Can all four heights be equally long in a not regular tetrahedron? Give an example that they can or prove that it is impossible. (First published on Facebook/Mathematics)
YES it is possible for all four heights to be equally long in a not regular tetrahedron.
If alla the faces are congruent then they have equal area and so the corresponding heights are equal (since the volume V = Bh/3 where B is any face area and h the corresponding height). The problem is then, can four congruent, not equilateral triangles fit together to form a tetrahedron? – They can, and they need not even be isosceles; any acute-angled triangles will do. To see this look at this picture:
Three congruent, acute-angled triangles are placed in a plane as shown. They form together a larger triangle, similar to the smaller ones. The broken lines will, if extended be heights in the large triangle. Thus they coincide at the one point H. Then, if the triangles surronding the one in the middle are folded upwards their outer corners will, as seen from above, all reach the point H. But their distances to the other two corners are equal for adjacent triangles so they are also at the same altitude and the triangle sides will coincide.
Trying the same with right-angled or obtuse-angled triangles will rather obviously not work. Another way to see that acute angles are necessary is to look at a formula for the volume of the tetrahedron. – Let the sides of each small triangle be a, b, c. Then, if vectors with lengths a, b, c from one corner of the tetrahedron along three edges will point at the other three vertices. The volume is then given by the scalar-cross product, V = (1/6)( a · (b × c)), which can be written as a determinant with row or column vectors a, b, c. (Scalar multiplikation *, cross product x, underscore _ denotes vector.) The square V² is then essentially the determinant of the matrix squared,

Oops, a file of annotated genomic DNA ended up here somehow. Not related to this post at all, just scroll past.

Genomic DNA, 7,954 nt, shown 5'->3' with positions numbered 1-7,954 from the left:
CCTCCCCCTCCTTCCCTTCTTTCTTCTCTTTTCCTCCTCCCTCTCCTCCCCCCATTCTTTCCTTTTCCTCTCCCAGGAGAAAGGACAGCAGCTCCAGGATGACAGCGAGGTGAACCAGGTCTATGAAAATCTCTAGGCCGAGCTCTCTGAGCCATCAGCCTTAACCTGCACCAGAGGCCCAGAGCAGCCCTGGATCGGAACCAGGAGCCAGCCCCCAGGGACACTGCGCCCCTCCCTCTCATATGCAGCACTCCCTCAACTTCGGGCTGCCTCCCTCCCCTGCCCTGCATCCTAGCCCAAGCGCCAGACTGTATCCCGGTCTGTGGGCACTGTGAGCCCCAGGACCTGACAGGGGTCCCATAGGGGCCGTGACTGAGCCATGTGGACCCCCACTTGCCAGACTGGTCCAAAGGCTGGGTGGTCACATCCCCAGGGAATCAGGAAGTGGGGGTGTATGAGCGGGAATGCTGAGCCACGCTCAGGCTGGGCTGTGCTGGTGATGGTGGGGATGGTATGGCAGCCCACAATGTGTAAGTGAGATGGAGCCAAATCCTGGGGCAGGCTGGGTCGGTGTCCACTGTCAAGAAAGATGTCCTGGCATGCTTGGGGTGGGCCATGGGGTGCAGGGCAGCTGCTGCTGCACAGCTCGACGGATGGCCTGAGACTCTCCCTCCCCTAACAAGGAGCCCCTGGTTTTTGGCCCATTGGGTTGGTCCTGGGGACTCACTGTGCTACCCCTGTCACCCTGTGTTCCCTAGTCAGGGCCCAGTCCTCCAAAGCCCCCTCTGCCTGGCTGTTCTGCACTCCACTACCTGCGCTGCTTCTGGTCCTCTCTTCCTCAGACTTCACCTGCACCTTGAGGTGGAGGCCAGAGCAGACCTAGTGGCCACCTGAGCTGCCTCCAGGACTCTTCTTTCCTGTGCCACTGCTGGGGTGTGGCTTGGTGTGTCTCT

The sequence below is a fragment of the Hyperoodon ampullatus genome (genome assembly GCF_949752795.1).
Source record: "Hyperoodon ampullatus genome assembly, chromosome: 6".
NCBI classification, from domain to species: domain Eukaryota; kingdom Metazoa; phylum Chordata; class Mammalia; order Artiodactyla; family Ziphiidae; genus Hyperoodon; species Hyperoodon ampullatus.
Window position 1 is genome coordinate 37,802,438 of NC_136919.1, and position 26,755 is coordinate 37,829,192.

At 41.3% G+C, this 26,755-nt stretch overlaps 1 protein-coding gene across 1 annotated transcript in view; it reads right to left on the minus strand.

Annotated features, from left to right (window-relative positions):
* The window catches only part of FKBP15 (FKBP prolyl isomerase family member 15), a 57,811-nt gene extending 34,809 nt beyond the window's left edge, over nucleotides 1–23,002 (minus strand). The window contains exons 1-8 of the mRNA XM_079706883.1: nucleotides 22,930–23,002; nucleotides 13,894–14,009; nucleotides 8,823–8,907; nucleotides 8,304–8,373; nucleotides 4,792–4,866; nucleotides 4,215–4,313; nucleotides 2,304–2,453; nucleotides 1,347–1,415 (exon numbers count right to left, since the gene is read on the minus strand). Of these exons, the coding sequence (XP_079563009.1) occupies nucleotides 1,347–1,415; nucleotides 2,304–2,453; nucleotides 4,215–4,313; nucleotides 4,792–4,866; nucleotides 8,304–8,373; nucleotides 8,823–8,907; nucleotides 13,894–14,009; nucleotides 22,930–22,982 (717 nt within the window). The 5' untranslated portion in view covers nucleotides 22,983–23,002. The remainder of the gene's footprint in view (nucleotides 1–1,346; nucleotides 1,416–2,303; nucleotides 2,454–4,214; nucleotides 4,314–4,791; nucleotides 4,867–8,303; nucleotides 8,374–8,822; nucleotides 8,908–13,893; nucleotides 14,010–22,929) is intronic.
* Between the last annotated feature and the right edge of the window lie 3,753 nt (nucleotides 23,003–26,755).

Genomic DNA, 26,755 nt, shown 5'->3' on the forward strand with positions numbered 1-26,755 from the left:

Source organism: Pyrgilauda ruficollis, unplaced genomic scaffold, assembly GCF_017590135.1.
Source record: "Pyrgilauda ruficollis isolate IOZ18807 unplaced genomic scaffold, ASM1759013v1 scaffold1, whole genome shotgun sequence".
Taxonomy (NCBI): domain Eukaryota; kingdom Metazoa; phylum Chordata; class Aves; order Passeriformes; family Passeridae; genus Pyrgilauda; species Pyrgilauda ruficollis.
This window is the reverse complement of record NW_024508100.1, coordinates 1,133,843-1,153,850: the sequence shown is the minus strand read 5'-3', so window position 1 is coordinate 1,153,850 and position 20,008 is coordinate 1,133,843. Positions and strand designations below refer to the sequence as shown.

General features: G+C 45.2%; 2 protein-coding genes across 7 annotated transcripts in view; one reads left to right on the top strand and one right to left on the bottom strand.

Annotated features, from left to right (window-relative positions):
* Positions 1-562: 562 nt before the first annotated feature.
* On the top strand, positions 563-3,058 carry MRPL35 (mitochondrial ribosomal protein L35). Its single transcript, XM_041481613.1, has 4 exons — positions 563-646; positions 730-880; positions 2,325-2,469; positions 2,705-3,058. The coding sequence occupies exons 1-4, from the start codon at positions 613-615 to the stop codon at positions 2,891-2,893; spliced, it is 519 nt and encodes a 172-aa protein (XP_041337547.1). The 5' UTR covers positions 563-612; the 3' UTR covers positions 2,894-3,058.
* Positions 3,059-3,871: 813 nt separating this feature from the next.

36V² = = det [ [a·a , a·b , a·c ] , [b·a , b·b , b·c ] , [c·a , c·b , c·c ] ].
Using the cosine theorem this can be expressed in the side lengths a, b, c:
72V² = (a² + c² – b²)(b² + c² – a²)(a² + b² – c²)
(see also http://en.wikipedia.org/wiki/Tetrahedron).
From this either all three factors on the right hand side are positive or one is positive and two negative. But by the cosine theorem, a² + b² – c² > 0 means that the angle opposite to c is acute, and a² + b² – c² < 0 that it is obtuse, and there cannot be two obtuse angles in a tringle, so all three factors are positive. So the triangles are acute-angled. Of course, they can also not be right-angled since that would make one factor zero.
Using Herons formula and V = Bh/3 we can also find a nice expression for the height:
h² = 2(a² + b² – c²)(b² + c² – a²)(c² + a² – b²)/
((a + b + c)·(a + b – c)·(b + c – a)·(c + a – b))
By the above the numerator is positive so the denominator must also be positive. This means simply that the triangle inequalities are fulfilled so that the edges with lengths a, b, c actually do form triangles!
This answers the question and more. However, as often happens new questions pop up. – Is it possible for the heights of the tetrahedron to be equal without the faces being congruent?